Lithium batteries are a risk when mismanaged

It’s nearly impossible to scan a modern home and not spot electronic devices with lithium-based batteries. From smartphones, watches and fitness trackers, to toothbrushes and toys, they are increasingly the power source of choice. Those batteries are also increasingly found in the waste stream where they can create significant hazards.

“There’s definitely a correlation in the rise of these batteries showing up in the waste stream and catastrophic fires occurring,” Jesse Maxwell, the Solid Waste Association of North America’s (SWANA) advocacy and safety manager, told Waste Dive.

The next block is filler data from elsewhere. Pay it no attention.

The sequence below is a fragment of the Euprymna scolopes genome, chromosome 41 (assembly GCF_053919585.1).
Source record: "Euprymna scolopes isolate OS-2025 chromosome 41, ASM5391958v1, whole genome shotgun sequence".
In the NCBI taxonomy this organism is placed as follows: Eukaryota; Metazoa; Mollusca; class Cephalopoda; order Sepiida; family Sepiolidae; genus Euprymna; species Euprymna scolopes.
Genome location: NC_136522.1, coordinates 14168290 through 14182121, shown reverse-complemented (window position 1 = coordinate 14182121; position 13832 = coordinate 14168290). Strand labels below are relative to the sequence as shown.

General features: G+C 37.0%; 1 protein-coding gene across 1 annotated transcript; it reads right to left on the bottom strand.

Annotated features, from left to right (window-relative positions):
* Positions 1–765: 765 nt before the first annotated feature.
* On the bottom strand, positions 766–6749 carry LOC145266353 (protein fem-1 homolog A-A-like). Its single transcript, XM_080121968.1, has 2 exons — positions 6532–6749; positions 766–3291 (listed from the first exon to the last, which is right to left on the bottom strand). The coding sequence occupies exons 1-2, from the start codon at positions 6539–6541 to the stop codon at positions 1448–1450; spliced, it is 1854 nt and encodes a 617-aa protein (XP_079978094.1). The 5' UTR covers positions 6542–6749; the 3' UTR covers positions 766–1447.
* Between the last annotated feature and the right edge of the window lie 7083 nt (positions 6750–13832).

Read the full story by Katie Pyzyk in Waste Dive here.

Concerns about lithium-ion batteries are unfortunately nothing new for RethinkWaste. In September 2016, our recycling facility at the Shoreway Environmental Center suffered a catastrophic fire that was likely caused by a  lithium-ion battery. Thankfully, all staff were evacuated safely, but it shut down our facility for four months and cost over $8.5 million in damages to our recycling sorting equipment.

This is why it’s important to safely and properly handle used batteries, including taping the ends of lithium batteries before recycling. Find out how and where you can dispose of your household batteries at rethinkwaste.org/batteries.